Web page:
The WTO might return to diplomatic settlements for trade disputes. Here’s why.

The global trade appeals system has stalled. Did it ever really work?

The World Trade Organization's headquarters in Geneva
The World Trade Organization's headquarters in Geneva. (Photo courtesy of The Washington Post)

In December, the World Trade Organization’s ability to rule on trade disputes stalled after the Trump administration refused to appoint judges to its Appellate Body. Is this yet another blow to the international liberal order, as some policymakers worry? The answer is most likely no. Like other trade crises that President Trump has provoked, the paralysis in the WTO is less of a departure from the status quo than it might initially appear.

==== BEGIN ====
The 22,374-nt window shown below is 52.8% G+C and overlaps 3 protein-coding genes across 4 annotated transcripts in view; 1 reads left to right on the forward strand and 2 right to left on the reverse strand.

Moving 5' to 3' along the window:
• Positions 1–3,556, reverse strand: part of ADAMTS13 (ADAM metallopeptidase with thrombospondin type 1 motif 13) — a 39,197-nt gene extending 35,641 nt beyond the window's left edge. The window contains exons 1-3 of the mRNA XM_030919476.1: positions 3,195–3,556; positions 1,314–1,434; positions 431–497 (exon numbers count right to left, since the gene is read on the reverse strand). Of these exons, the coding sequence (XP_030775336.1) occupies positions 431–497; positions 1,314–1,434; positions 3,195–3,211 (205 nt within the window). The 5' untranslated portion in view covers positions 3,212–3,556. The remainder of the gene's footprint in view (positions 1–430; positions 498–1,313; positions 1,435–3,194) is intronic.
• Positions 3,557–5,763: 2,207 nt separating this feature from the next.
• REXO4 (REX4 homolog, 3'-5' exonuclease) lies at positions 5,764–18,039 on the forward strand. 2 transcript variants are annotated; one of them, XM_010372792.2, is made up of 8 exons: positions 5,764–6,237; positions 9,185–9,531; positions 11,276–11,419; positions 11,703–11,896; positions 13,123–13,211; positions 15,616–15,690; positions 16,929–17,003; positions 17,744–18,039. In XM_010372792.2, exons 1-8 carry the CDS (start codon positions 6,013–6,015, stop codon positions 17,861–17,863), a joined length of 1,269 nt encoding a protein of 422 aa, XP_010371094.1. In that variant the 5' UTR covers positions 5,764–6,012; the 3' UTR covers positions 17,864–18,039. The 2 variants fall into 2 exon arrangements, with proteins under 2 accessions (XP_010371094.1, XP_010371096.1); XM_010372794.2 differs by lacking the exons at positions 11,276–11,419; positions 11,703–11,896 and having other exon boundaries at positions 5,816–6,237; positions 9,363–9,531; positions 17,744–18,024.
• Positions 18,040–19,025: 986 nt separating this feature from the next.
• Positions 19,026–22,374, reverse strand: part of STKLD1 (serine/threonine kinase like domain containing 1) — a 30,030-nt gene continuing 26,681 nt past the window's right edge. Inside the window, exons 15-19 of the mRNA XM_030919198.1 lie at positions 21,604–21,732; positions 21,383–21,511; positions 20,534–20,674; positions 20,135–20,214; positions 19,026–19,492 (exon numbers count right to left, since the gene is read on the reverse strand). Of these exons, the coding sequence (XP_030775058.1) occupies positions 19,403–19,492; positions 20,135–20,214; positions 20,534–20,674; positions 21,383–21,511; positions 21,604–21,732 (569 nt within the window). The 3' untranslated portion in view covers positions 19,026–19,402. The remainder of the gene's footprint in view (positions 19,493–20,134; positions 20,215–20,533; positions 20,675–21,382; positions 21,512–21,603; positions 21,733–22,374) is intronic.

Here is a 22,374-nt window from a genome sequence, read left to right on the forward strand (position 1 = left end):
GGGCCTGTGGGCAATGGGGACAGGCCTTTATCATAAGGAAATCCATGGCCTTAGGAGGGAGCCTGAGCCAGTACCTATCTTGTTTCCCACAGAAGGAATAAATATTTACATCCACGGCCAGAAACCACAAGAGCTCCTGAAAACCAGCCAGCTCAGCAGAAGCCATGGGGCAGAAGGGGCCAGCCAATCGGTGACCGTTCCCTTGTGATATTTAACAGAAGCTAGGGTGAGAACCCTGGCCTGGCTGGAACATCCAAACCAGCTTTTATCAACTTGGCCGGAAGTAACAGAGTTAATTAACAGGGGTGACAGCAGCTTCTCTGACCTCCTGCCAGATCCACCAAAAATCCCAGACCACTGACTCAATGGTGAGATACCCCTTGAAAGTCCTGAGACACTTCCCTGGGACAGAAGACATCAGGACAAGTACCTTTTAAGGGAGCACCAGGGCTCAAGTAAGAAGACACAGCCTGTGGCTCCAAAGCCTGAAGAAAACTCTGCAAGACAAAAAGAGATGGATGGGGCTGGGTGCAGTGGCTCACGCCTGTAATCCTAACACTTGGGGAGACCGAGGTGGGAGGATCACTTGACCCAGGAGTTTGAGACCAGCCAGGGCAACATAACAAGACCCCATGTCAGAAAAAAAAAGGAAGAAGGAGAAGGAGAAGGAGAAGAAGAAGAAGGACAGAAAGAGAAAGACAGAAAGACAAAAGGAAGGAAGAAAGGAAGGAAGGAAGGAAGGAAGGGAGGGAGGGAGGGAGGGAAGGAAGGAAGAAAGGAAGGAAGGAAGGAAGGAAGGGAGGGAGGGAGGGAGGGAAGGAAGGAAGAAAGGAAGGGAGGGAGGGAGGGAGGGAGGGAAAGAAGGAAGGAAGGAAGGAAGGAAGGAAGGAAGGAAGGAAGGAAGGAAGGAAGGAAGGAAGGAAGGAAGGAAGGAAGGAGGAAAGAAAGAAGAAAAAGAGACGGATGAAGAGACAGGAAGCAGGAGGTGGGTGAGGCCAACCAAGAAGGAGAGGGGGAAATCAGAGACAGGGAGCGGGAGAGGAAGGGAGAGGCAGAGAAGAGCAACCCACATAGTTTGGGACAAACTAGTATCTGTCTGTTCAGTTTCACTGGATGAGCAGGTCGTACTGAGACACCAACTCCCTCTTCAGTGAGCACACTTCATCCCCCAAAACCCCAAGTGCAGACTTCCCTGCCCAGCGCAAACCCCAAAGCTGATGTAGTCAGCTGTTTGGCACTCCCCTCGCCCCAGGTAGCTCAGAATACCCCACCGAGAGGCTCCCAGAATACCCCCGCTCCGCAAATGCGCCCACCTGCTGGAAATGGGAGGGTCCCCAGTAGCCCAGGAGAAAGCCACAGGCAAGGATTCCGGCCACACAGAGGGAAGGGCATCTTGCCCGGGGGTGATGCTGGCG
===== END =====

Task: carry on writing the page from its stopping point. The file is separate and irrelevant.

The WTO’s dispute settlement understanding (DSU) sought to provide recourse to smaller countries in the global trading system. But poorer nations tend to bring fewer cases than expected. Instead, the WTO’s docket has been dominated by cases like the endless back-and-forth between the United States and the European Union over aircraft productionDiplomatic side deals are the norm. In fact, countries resolve more than 40 percent of cases via private settlements.